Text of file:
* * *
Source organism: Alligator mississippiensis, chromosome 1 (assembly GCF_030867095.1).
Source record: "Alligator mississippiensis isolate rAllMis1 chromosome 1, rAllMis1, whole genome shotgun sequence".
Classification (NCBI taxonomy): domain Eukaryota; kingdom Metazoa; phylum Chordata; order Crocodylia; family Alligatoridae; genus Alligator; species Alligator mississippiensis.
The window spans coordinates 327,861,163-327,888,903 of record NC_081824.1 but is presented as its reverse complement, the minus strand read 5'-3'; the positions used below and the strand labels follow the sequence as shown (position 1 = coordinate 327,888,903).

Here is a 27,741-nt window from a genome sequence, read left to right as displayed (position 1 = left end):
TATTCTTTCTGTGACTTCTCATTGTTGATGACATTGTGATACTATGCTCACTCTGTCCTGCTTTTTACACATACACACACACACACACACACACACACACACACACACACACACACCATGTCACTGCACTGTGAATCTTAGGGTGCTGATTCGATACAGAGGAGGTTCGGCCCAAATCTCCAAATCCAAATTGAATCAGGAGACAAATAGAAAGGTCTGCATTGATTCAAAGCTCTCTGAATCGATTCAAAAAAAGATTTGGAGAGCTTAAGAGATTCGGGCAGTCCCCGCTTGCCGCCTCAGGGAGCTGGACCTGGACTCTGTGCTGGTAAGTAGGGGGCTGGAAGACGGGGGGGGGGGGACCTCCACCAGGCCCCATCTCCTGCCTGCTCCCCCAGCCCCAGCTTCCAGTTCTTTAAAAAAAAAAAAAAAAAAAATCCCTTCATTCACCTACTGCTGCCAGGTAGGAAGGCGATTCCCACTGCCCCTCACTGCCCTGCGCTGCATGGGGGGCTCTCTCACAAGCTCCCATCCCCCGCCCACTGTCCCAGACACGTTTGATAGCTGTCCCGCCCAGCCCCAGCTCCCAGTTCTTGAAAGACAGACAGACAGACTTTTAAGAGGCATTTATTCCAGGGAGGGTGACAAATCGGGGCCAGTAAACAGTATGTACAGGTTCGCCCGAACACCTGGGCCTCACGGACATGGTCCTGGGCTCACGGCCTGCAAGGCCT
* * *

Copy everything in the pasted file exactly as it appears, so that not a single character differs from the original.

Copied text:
Source organism: Alligator mississippiensis, chromosome 1 (assembly GCF_030867095.1).
Source record: "Alligator mississippiensis isolate rAllMis1 chromosome 1, rAllMis1, whole genome shotgun sequence".
Classification (NCBI taxonomy): domain Eukaryota; kingdom Metazoa; phylum Chordata; order Crocodylia; family Alligatoridae; genus Alligator; species Alligator mississippiensis.
The window spans coordinates 327,861,163-327,888,903 of record NC_081824.1 but is presented as its reverse complement, the minus strand read 5'-3'; the positions used below and the strand labels follow the sequence as shown (position 1 = coordinate 327,888,903).

Here is a 27,741-nt window from a genome sequence, read left to right as displayed (position 1 = left end):
TATTCTTTCTGTGACTTCTCATTGTTGATGACATTGTGATACTATGCTCACTCTGTCCTGCTTTTTACACATACACACACACACACACACACACACACACACACACACACACACACCATGTCACTGCACTGTGAATCTTAGGGTGCTGATTCGATACAGAGGAGGTTCGGCCCAAATCTCCAAATCCAAATTGAATCAGGAGACAAATAGAAAGGTCTGCATTGATTCAAAGCTCTCTGAATCGATTCAAAAAAAGATTTGGAGAGCTTAAGAGATTCGGGCAGTCCCCGCTTGCCGCCTCAGGGAGCTGGACCTGGACTCTGTGCTGGTAAGTAGGGGGCTGGAAGACGGGGGGGGGGGGACCTCCACCAGGCCCCATCTCCTGCCTGCTCCCCCAGCCCCAGCTTCCAGTTCTTTAAAAAAAAAAAAAAAAAAAATCCCTTCATTCACCTACTGCTGCCAGGTAGGAAGGCGATTCCCACTGCCCCTCACTGCCCTGCGCTGCATGGGGGGCTCTCTCACAAGCTCCCATCCCCCGCCCACTGTCCCAGACACGTTTGATAGCTGTCCCGCCCAGCCCCAGCTCCCAGTTCTTGAAAGACAGACAGACAGACTTTTAAGAGGCATTTATTCCAGGGAGGGTGACAAATCGGGGCCAGTAAACAGTATGTACAGGTTCGCCCGAACACCTGGGCCTCACGGACATGGTCCTGGGCTCACGGCCTGCAAGGCCT